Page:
By Blanca Tacer
|The Nature of Brains and Intelligence|
Introducing students how our brain works, how we learn, fixed and growth mindset.
Teaching students about brain plasticity
Mindset interventions may be more influential if they integrate the evolving nature of science and information about brain plasticity in adulthood.
Gathering students’ experience about how mindset in being developed
How their own experiences and observations affected their mindset beliefs (e.g., their own academic experiences, observing peers’ experiences). How authority figures (e.g., parents and teachers) talk about intelligence is influential.
|Growth Mindset Language|
Demonstrating the connection between learning and result
Emphasizing effort, mistakes, brain growth, reflection about learning, high expectations, growth-oriented feedbacks.
You can encourage students to think deeply and communicate to them that they can achieve at a high level, but it takes persistence and character. It requires an understanding that even if success does not come immediately, they must keep trying (Duckworth 2016; Tough 2012).
Keep the conversation about the growth mindset alive
Provide examples of growth mindset
Praise effort not talent
It is necessary to change these messages from ones that praise intelligence to ones that praise effort and tell students they can achieve; it may just take more time and practice, and it won’t happen overnight (Boaler 2016; Dweck 2006; Kohn 2015; Pink 2009). This means that instead of saying “you are so smart,” you can say, “I loved how you solved that problem. You really thought outside the box.”
Promoting positive self-talk
Explicitly teaching students how to use positive self-talk helps them develop essential skills and the confidence necessary to be successful in learning.
High expectations for all students
Wagner (2012) emphasizes that the message we send to our students by having high expectations is that they are capable. When trying to reach high expectations, students see failures as a result of those high expectations versus lack of potential, and by contrast, low expectations will cause students to question their intellectual ability.
|Growth Mindset Tasks|
Deliberate practice, mistakes and challenges
Very often, students do not need to complete 100 problems in order to demonstrate understanding; sometimes they only need to complete one very challenging problem that extends on the concepts taught in class. Repetitive exercises that require a lot of time to complete can be counterproductive (Rosario et al. 2019). After finishing the one problem, they feel a much greater sense of accomplishment. There are fields of study, however, where exposure to multiple tasks is essential (e.g. English tenses). When this is the case, it is essential for the students to see purpose and meaning in the tasks. Integration of the tasks with real life problems is thus essential. It is also beneficial if the students can develop real life skills in problems they are faced with.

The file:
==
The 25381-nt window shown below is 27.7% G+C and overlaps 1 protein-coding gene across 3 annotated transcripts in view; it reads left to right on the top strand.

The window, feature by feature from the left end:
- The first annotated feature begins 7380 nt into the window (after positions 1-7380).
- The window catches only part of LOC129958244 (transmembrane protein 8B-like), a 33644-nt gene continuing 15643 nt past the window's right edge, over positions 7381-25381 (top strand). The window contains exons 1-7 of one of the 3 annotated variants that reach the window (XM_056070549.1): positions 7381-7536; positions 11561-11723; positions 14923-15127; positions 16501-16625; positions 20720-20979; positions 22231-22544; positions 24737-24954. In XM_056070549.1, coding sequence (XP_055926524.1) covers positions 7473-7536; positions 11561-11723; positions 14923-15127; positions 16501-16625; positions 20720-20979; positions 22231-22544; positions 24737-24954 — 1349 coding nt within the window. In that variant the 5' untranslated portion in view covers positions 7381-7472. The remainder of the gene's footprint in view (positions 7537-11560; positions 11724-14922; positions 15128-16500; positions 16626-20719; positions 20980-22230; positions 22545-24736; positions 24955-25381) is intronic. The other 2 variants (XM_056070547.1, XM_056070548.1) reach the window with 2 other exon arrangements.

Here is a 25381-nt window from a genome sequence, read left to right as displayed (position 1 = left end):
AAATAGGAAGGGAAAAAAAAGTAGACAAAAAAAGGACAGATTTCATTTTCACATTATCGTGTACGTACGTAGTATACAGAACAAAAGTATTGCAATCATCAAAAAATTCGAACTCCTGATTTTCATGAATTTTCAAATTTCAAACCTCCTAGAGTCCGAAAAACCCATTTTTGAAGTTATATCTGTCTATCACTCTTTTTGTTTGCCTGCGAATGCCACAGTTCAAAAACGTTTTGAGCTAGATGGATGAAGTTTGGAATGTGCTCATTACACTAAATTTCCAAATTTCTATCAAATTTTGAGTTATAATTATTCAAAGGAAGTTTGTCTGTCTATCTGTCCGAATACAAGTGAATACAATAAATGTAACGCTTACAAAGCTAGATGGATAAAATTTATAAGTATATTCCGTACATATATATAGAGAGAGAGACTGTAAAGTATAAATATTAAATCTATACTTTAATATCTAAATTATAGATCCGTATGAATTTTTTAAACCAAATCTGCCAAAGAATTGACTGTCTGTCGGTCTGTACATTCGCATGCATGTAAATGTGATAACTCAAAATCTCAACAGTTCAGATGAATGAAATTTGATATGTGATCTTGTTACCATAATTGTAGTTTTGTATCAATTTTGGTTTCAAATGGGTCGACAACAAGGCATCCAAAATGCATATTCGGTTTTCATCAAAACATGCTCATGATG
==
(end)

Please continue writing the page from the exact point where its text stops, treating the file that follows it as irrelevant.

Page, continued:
This mastery of a challenging skill also boosts their self-efficacy (Bandura and Schunk 1981). When they go over that problem as a class, have students lead the discussion (Abdulrahim and Orosco 2020). Encourage deliberate and reflective practice. Deliberate practice is the act of isolating what is not working and mastering the challenging area before moving on, allowing the new information to become encoded in memory (Mulligan, 1998).
Create opportunities for desirable difficulty. Working through problems is how we learn: It is better to let students spend some time trying to fix their problems than it is to just give them the answer and go on.
Providing opportunities for mistakes without punishment. Normalize mistakes and failures.
Recognizing mistakes not as an enemy to be vanquished but as a friend with much to teach us.
Multiple exposures provide students with multiple opportunities to encounter, engage with, and elaborate on new knowledge and skills.
Adherence to learning goals rather than performance goals
Tendency in students to pursue goals aiming at increasing their ability, according importance to learning (academic importance belief), rather than proving their ability to others.
Scaffold learning via specific steps/activities, scaffold a final goal into the smaller goals showing a connection between effort and result.
Give students choice on assignments. Motivation increases when students are given more control, and this increased motivation can, in turn, promote a growth mindset (Howard and Whitaker 2011). Students vary in the way they communicate what they learn. On big projects, give them the opportunity to present their work in different ways; for example, a blog, a video presentation, or a booklet.
|Growth Mindset Assessment|
Give the students opportunities to test themselves, rather than just study or practice the new material. Students sometimes possess intrinsic motivation in which they receive pleasure from the learning process itself without the need for a reward (Gottfried 1985). They possess pride in their accomplishment of a difficult task. You can also create tasks that stimulate their thinking. Students enjoy the challenge of creating their own tests.
Work with students to eliminate the fear of guessing and help them become comfortable starting again if their process is not progressing (Duckworth 2016). You need to determine when to use extrinsic rewards, such as giving a prize or extra points on a test. Rewards and punishments can induce negative thinking or give rise to cheating.
|Growth Mindset Reflection|
Discussion about students’ past experience with overcoming a struggle:
Growth Mindset questions
Questioning, by using questions to engage students, to monitor their progress and stimulate their thinking, and also by valuing questions from students as a form of feedback and an opportunity for clarification/extension of learning.